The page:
Letters: Labour's hot air

I have to say I have been perplexed by Scottish Labour leader Iain Gray's pitch to the renewables industry that, under the SNP, the energy sector has been held back (your report, 23 February).

Since the SNP government came to office in May 2007, there have been 47 energy applications passed, in total of which 39 have been renewable.

Compared with the previous four years (2003-7) when Gray's party was in control, there were only 19 projects - less than half of what the SNP has achieved. In fact, the SNP exceeded Labour's four years of determinations within 18 months of coming to office.

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Since we have Labour claiming that its 10,000 job placements are more than the SNP's 50,000 and now Gray implying that 47 SNP energy applications are fewer than Labour's 19, then is it a case that Labour cannot count or that they have such a low opinion of the electorate's intelligence that they think voters will believe any old negative nonsense Labour produce?

Rob Gibson MSP

Economy, Energy and Tourism Committee



It was with surprise and dismay that I saw on the Midlothian Council planning website an application for the erection of two 70 metre-high wind turbines on the south side of the Pentland Hills, one at Walstone and the other at Silverburn.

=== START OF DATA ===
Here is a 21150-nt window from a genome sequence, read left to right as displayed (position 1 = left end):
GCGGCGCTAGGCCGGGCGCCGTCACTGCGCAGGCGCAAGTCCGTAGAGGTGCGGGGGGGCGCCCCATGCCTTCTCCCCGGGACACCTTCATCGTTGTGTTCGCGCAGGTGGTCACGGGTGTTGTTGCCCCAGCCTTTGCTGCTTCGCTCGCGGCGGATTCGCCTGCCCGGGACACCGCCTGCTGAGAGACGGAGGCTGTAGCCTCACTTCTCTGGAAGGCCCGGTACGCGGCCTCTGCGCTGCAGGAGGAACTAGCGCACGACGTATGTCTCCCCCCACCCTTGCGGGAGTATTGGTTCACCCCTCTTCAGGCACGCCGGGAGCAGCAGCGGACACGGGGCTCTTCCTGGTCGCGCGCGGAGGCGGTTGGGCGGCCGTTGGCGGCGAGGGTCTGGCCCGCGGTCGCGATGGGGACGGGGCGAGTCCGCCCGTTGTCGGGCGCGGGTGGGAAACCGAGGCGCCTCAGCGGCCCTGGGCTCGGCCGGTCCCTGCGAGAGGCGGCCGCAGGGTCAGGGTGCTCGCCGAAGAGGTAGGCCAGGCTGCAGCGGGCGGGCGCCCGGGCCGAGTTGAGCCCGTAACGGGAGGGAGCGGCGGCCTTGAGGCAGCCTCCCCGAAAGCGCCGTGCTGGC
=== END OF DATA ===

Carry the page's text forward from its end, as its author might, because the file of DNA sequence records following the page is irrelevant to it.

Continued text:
Regardless of one's views on renewable energy in general, and onshore wind in particular, it is difficult to see how such a project would contribute significantly to the energy needs of the nation.

Rather, this would appear to be a poorly-disguised means of lining the pockets of the landowner and the power company involved.

Every year, hundreds of thousands of people, both locals and visitors from afar, come to enjoy the rural beauty of the Pentland Park for what it is: a glorious, unspoiled natural treasure.

To allow the construction of wind turbines in such close proximity to the area would be an act of pure vandalism and should be opposed by everyone who holds this place dear.

RTA Chalmers

Braidwood Bridge